Let me take a moment to offer a few specifics from different programmatic areas to illustrate what I am talking about. Just in the last couple of weeks, a history class watched the debates as a group then produced a display on one of the walls of the academic building summarizing where each presidential candidate stood on key issues; roughly 50% of the student body committed to taking at least one honors course; at morning meeting on a election day, a faculty member used a multi-media presentation on his experience traveling in Chile to highlight the awesome civic freedoms and responsibilities we have in America; and a group of students traveled to New Bedford, Massachusetts to participate in a weekend conference on sustainability. And this is normal!
Just a few months into my tenure, I continue to be amazed and surprised by the thoughtfulness, creativity, care and passion that is so pervasive in our students and faculty. From the formal programs and curriculum to all those informal moments at the lunch table, in the hallways and in the dorms, our School’s approach to learning and living engages students in healthy and productive ways. The White Mountain School believes in the impactful nature of our small community and that the work we do with kids adds significant value. We hope that you do, too!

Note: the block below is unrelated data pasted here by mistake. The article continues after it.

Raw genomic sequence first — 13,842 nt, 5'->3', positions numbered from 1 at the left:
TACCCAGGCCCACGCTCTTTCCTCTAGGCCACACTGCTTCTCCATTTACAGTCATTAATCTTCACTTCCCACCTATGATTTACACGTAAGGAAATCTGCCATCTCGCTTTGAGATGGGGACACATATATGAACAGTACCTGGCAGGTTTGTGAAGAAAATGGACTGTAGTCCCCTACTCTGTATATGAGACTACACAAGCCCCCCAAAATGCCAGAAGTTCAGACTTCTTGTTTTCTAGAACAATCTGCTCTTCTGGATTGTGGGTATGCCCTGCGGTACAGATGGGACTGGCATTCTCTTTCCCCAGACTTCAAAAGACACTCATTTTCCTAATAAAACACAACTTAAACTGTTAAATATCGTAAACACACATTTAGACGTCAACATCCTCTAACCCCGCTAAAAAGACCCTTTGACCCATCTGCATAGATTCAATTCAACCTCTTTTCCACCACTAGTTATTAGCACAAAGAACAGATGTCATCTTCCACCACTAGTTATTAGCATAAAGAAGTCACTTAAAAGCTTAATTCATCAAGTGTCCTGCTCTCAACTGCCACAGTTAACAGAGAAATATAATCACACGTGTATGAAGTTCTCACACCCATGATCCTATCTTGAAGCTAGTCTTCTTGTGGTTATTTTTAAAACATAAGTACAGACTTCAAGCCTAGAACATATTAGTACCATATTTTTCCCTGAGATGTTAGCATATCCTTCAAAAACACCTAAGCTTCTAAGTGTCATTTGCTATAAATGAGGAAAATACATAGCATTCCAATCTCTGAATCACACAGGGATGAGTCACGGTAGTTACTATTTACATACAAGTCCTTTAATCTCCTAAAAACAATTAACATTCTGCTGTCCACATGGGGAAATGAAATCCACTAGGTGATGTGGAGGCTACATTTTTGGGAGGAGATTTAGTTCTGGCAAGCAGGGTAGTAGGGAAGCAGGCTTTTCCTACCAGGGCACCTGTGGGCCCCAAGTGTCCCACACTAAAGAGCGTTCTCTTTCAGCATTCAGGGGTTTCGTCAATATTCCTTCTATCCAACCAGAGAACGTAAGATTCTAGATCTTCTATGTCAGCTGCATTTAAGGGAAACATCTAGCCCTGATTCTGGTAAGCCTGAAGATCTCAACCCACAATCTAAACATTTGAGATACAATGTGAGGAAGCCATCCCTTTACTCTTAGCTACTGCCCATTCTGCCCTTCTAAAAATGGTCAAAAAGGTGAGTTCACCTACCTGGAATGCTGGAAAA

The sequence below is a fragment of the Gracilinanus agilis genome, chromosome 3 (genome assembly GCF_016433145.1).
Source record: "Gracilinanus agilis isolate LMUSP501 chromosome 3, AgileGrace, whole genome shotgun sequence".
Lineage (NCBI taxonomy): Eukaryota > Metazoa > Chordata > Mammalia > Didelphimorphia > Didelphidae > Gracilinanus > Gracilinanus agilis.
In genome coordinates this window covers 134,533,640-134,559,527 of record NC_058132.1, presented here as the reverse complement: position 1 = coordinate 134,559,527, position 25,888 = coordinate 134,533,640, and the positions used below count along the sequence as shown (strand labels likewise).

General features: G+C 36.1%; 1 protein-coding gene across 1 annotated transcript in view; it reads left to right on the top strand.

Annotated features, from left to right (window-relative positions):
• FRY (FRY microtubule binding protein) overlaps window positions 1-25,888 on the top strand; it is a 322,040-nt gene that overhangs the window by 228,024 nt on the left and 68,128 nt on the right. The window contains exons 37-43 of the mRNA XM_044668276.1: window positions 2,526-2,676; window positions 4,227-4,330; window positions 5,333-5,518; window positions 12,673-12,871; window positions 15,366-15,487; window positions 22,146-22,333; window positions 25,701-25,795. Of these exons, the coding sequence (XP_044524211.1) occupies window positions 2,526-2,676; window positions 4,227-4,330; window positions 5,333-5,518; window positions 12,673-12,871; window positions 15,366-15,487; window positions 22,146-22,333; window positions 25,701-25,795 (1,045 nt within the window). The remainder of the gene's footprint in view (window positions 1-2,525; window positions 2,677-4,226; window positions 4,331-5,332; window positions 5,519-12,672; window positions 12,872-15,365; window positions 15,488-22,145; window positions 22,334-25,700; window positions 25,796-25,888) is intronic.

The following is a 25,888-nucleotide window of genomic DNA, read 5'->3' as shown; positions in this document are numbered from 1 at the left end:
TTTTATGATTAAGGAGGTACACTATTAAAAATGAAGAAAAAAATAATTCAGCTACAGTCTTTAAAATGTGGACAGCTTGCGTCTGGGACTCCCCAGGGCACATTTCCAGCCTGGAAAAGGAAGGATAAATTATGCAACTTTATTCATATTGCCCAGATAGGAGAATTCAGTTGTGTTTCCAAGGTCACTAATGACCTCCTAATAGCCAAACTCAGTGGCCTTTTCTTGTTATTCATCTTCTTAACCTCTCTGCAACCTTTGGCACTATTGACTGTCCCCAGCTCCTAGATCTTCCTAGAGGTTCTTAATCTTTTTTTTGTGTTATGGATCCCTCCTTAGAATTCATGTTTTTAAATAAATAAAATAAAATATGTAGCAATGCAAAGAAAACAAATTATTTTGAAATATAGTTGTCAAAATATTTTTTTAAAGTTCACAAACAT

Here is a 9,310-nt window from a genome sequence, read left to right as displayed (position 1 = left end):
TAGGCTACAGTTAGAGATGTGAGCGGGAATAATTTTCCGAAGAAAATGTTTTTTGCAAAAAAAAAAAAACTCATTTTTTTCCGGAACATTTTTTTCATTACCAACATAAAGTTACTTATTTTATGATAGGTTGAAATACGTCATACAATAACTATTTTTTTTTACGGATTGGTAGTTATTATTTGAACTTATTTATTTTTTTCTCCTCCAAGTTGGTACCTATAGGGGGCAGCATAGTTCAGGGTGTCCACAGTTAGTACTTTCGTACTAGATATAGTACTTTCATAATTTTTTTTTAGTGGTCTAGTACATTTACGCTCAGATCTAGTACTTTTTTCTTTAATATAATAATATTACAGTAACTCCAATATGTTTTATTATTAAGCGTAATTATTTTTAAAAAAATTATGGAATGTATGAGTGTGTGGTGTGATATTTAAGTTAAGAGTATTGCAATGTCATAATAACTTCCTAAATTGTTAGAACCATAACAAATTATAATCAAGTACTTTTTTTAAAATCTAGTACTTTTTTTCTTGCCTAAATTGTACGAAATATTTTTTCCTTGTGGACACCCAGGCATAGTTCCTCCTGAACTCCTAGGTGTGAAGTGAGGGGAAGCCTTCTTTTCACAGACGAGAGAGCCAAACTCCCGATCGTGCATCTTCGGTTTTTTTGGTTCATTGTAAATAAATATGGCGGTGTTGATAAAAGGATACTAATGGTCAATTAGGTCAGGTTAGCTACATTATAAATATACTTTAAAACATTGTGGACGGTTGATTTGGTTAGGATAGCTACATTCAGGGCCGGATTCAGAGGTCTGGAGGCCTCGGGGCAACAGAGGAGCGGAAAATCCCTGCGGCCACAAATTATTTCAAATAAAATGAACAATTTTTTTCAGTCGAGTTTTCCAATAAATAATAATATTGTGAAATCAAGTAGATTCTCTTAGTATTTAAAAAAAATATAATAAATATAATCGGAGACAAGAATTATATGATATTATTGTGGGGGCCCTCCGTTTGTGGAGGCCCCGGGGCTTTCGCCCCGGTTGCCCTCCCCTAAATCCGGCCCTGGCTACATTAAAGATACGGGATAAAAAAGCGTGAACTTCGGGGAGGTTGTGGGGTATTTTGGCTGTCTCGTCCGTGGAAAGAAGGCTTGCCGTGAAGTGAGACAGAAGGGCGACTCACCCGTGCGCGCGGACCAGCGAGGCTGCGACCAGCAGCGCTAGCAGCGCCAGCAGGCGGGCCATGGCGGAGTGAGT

At this time of Thanksgiving, we give thanks to you for the gift of your children and your trust in allowing us to work with them. They truly are a wonderful group of young people. We look forward to having them back on campus on the evening of Monday, November 26. Until then, on behalf of our grateful School, I wish you a safe and joyous Thanksgiving break.